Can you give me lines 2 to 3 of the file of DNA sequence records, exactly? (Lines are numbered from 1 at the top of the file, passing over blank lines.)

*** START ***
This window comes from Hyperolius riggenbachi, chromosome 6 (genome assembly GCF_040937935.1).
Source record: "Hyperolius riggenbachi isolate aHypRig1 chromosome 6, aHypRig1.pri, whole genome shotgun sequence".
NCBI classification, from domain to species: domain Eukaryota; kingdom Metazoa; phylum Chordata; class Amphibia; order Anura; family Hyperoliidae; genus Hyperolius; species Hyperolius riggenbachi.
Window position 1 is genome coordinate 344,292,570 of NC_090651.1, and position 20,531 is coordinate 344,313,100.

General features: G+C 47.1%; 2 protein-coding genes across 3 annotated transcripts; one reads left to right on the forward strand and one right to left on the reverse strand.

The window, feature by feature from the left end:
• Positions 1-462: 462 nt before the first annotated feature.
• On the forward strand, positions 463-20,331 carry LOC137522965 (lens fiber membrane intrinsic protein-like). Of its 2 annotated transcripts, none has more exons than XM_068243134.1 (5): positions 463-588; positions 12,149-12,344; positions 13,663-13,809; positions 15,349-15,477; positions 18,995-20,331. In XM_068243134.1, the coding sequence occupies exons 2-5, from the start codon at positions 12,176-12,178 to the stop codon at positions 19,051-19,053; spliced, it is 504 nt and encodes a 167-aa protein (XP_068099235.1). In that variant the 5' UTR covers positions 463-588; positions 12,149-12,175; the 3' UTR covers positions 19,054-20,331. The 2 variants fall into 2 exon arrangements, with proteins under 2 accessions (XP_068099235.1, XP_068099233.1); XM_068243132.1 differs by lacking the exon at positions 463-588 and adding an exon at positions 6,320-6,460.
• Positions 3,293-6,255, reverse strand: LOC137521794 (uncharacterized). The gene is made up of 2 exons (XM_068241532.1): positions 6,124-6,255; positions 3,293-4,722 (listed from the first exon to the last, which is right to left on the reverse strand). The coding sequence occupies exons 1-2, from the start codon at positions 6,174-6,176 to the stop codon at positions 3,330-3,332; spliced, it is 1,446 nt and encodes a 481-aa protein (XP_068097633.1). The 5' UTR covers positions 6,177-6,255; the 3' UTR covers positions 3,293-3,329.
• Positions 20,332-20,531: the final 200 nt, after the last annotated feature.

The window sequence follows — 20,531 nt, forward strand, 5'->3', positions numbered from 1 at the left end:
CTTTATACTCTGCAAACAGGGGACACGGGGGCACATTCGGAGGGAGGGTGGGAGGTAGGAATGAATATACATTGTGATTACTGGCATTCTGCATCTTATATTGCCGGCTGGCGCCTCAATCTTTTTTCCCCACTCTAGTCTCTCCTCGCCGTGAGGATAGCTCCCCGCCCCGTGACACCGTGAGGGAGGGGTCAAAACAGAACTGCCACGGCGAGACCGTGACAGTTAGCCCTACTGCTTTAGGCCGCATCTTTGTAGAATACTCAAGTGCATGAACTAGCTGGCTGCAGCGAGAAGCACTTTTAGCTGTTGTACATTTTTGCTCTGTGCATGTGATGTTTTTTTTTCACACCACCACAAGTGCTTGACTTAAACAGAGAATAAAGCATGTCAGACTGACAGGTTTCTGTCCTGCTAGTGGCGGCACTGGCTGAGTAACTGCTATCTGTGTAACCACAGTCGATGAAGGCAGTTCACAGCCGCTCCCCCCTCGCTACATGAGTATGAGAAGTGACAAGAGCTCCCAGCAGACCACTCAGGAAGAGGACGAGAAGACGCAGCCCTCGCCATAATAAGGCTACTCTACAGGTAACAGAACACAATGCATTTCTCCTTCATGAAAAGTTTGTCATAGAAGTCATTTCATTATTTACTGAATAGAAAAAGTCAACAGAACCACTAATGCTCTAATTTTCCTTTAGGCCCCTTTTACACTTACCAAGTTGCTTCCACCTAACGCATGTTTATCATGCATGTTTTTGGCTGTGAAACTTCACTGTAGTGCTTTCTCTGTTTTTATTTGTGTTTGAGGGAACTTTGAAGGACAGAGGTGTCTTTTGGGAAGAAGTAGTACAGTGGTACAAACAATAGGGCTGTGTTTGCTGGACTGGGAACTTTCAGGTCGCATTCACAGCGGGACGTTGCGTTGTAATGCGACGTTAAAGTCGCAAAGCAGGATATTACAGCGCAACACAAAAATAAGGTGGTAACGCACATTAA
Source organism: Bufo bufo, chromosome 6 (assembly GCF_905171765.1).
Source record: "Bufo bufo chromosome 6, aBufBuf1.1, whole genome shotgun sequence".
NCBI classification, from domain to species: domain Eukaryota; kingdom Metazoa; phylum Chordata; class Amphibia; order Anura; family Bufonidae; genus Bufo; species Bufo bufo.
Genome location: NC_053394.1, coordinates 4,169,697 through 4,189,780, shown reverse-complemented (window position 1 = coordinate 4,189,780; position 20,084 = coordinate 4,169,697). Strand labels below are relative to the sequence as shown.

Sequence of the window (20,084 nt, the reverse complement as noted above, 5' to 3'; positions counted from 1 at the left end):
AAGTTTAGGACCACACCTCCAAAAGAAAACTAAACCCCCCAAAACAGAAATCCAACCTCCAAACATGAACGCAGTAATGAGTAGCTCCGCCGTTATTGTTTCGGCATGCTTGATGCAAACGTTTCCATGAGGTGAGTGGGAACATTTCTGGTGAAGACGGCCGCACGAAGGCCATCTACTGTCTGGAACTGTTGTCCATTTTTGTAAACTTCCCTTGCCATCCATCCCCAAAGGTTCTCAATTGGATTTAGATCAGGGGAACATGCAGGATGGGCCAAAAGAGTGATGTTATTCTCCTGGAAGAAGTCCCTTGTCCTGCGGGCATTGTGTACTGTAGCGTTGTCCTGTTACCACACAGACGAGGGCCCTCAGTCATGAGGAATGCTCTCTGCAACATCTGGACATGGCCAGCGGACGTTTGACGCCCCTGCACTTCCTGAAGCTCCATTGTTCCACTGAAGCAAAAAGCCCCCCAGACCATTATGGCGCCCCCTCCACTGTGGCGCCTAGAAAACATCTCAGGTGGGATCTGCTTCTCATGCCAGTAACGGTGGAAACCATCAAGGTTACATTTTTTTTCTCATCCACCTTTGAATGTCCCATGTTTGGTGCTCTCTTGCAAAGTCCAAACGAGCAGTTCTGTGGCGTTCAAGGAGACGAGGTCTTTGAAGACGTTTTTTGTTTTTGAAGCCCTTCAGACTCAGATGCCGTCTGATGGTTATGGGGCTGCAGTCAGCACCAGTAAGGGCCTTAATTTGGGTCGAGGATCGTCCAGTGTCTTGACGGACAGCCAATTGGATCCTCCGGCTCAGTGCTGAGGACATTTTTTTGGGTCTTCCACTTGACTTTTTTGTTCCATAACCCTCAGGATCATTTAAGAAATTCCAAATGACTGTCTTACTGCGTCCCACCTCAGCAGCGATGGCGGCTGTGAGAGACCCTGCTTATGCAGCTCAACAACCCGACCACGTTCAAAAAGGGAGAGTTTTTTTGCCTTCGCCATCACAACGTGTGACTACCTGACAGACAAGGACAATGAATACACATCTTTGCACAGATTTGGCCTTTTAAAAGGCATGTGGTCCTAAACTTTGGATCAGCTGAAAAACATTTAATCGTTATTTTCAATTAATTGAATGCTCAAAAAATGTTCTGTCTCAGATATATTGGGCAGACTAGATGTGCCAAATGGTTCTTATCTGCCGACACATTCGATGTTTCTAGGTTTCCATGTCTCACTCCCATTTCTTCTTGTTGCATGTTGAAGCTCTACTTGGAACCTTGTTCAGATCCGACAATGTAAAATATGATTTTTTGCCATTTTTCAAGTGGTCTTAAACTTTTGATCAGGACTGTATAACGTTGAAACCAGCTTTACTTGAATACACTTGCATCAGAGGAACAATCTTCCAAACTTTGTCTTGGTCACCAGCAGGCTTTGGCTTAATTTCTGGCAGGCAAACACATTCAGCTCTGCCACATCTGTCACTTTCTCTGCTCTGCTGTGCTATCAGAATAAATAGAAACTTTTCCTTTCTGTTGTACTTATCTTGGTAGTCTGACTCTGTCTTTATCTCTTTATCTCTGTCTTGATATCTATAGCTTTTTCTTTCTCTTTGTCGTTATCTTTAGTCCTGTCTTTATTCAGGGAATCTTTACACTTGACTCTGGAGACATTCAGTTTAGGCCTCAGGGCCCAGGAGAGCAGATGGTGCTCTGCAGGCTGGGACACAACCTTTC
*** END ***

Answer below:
Source record: "Hyperolius riggenbachi isolate aHypRig1 chromosome 6, aHypRig1.pri, whole genome shotgun sequence".
NCBI classification, from domain to species: domain Eukaryota; kingdom Metazoa; phylum Chordata; class Amphibia; order Anura; family Hyperoliidae; genus Hyperolius; species Hyperolius riggenbachi.